Since it’s a square, it allows you the space that you need to create rows and plant the seeds according to the directions on the package.
You’ll also find that there are 20X30 garden layouts and 20X40 garden layouts as well.
This is all about the width vs. height and again, can easily be structured so that you can use the space in the most efficient way possible.
If you don’t have the space for rows in your garden, you can also opt for vertical gardens as well where you have your vegetable plants growing upwards instead of taking up ground space in your yard.
This works well for peas and for tomato plants as they’ll be able to grow upwards instead of in a row or block.
Container Garden Layout
The best part about using containers for your garden is that you can just pick up the containers and move them if needed.
If you have one in an area without much sunshine, it’s as simple as changing the layout and moving the container to another spot in your yard to see if that works better.
Basic Vegetable Garden Layout Tips to Produce Great Crops
In case you need a few more tips for setting up your vegetable garden, here are some other layout reminders that you need to pay attention to as well.
How Far Apart Should Plants Be in a Garden?
Spacing in your garden isn’t something that you need to ignore. Vegetable seeds need space so that their roots can grow.
All the directions for planting your specific vegetable seeds can be found on the pack of the package that they come in.
But just in case you don’t have the package handy, a simple reminder is that the rows in your garden should be anywhere from 24 inches to 36 inches apart.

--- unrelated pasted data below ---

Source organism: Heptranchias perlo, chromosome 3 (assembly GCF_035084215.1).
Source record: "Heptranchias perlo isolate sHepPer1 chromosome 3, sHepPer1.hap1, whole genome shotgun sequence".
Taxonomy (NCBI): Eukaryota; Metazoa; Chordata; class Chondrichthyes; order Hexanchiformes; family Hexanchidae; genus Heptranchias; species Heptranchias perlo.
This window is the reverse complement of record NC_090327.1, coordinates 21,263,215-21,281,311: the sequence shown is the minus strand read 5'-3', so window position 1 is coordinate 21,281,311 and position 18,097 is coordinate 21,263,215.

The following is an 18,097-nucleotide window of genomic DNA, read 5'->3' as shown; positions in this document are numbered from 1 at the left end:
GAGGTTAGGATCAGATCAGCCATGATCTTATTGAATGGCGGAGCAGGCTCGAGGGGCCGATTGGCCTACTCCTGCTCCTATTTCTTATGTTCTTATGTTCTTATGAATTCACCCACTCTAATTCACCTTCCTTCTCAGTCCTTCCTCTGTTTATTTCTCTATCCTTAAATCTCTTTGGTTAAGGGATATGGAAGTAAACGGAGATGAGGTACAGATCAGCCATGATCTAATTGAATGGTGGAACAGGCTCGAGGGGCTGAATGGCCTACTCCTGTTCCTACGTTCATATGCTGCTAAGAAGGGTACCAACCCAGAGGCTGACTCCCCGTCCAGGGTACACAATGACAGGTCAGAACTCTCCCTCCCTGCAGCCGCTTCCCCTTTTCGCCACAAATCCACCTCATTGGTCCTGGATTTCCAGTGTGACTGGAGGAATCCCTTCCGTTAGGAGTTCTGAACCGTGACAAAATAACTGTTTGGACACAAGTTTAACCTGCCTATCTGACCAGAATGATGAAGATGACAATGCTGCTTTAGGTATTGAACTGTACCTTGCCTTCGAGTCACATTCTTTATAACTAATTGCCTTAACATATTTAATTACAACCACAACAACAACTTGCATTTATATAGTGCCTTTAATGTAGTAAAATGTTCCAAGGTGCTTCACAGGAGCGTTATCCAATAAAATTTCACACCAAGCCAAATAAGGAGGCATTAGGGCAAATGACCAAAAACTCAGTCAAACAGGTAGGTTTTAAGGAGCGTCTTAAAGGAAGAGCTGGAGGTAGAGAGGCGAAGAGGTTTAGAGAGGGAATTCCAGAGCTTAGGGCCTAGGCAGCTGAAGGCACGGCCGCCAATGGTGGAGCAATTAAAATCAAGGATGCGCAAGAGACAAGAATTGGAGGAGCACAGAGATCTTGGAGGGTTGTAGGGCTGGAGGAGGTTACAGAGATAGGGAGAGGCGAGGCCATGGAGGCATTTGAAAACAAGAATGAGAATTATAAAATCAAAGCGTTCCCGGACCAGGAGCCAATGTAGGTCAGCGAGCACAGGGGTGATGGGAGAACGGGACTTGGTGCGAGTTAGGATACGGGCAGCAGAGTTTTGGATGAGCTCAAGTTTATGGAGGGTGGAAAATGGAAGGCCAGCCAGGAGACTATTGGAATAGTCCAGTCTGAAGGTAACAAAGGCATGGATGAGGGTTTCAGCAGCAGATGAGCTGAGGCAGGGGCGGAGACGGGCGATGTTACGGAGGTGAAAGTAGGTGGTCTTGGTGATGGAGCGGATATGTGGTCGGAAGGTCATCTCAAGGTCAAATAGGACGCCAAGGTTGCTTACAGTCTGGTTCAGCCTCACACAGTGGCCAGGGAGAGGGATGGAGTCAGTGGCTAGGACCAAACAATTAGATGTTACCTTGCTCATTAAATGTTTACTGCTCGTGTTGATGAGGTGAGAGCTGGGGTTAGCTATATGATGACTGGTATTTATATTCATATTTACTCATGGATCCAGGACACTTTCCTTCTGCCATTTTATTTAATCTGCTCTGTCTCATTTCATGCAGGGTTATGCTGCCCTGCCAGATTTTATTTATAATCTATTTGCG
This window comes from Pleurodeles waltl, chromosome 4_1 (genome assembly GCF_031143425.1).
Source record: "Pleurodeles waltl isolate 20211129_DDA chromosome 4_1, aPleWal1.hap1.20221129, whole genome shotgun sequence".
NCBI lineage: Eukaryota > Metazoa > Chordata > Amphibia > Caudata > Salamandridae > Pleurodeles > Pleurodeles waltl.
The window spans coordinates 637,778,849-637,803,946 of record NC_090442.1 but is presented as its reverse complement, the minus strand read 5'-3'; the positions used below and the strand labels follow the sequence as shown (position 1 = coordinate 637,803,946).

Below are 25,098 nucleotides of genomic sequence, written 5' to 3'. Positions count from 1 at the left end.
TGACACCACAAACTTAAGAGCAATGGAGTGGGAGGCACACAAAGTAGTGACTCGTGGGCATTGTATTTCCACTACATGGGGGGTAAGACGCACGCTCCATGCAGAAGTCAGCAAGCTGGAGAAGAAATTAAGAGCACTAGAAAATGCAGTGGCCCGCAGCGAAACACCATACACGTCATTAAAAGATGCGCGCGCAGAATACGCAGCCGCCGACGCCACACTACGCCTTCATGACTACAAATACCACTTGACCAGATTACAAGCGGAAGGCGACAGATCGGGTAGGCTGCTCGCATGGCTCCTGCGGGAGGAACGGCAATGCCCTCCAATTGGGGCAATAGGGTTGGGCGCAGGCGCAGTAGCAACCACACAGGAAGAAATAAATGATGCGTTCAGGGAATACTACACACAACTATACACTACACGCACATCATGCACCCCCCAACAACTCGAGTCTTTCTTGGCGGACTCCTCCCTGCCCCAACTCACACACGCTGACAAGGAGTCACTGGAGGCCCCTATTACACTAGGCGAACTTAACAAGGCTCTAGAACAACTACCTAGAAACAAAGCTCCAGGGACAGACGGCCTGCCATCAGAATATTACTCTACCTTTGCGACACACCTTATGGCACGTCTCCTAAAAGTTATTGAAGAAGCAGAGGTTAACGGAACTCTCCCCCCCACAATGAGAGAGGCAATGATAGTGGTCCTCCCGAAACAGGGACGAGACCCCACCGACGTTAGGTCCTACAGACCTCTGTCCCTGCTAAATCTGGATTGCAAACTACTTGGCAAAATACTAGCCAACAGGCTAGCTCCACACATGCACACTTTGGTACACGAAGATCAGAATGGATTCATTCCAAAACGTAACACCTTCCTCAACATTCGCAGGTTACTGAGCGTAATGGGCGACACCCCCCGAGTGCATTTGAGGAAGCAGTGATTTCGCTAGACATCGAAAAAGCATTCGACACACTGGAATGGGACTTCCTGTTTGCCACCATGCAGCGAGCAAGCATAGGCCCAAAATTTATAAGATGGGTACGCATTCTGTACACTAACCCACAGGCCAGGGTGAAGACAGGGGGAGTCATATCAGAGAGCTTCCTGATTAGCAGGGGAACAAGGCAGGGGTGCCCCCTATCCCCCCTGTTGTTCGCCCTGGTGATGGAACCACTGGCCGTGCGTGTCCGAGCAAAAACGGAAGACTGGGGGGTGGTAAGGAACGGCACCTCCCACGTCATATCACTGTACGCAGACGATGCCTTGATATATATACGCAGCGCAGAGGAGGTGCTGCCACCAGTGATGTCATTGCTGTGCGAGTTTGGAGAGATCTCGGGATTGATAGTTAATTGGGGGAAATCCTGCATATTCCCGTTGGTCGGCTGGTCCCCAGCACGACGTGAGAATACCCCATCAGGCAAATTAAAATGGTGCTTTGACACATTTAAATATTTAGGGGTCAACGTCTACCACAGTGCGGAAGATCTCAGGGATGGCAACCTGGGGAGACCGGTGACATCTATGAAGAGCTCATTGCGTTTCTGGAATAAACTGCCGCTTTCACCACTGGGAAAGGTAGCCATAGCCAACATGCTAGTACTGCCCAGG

This allows each seed and plant to get adequate amount of water needed so that they can thrive and grow.
How Do You Layout a Raised Bed Vegetable Garden?
If you’re going to be using a raised vegetable bed, make certain that you don’t make it overly large.
This is because you’re going to need to get to the plants that are in the middle of the bed and if it’s too big, you’re not going to be able to reach them to take care of them.
You also don’t want to have dirt more than 24 inches in depth for your raised garden bed so that it can drain the water properly once it rains.
What is the Best Layout for a Garden?
When it comes to planting and preparing your garden, you need to think ahead of the game as well, too.
This is because there are some vegetable plants that will grow taller than others, and that can cause a blockage of sunlight if you’re not careful.
Tall crops should be planted on the north side of the garden while your smaller plants should be planted in the southern part of your garden area.
This leaves the middle of your garden for the medium-sized plants like your tomatoes and your squash.
If you can pay attention to these simple tips for your vegetable garden layout, you’ll be setting your garden area up for success.
Setting it up properly from the start means that you’ll be doing everything you can to have a garden that produces fresh and delicious vegetables with ease.